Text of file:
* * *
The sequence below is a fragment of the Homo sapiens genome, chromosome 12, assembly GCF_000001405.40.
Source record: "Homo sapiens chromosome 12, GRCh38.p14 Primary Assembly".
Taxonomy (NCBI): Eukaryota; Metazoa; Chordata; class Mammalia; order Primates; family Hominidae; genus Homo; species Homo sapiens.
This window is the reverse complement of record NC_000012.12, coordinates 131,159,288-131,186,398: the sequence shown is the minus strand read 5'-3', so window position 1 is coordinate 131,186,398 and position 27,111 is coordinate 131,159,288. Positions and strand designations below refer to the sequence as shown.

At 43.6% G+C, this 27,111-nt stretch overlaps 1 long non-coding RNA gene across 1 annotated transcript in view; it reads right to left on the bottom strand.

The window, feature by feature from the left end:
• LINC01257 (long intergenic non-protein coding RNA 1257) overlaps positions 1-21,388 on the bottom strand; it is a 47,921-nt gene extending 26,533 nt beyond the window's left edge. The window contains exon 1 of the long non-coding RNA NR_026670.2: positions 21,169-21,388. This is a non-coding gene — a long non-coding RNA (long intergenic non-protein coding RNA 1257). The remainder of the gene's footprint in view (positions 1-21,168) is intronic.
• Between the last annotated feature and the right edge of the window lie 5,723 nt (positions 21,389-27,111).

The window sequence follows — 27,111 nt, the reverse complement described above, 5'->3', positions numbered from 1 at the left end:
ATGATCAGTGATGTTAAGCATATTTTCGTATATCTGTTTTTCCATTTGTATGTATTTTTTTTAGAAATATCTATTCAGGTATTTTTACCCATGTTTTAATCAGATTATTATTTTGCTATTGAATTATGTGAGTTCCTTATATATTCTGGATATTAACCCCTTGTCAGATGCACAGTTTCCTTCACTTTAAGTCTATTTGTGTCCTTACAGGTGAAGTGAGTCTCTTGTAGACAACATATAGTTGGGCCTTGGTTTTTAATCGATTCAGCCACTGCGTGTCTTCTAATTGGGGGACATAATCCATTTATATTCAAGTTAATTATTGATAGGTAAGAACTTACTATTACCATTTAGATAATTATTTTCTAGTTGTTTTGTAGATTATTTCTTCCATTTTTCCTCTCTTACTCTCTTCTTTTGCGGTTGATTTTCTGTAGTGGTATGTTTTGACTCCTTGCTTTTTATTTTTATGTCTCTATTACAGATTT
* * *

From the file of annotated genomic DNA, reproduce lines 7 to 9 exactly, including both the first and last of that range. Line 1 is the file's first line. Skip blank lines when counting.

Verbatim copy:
• LINC01257 (long intergenic non-protein coding RNA 1257) overlaps positions 1-21,388 on the bottom strand; it is a 47,921-nt gene extending 26,533 nt beyond the window's left edge. The window contains exon 1 of the long non-coding RNA NR_026670.2: positions 21,169-21,388. This is a non-coding gene — a long non-coding RNA (long intergenic non-protein coding RNA 1257). The remainder of the gene's footprint in view (positions 1-21,168) is intronic.
• Between the last annotated feature and the right edge of the window lie 5,723 nt (positions 21,389-27,111).

The window sequence follows — 27,111 nt, the reverse complement described above, 5'->3', positions numbered from 1 at the left end: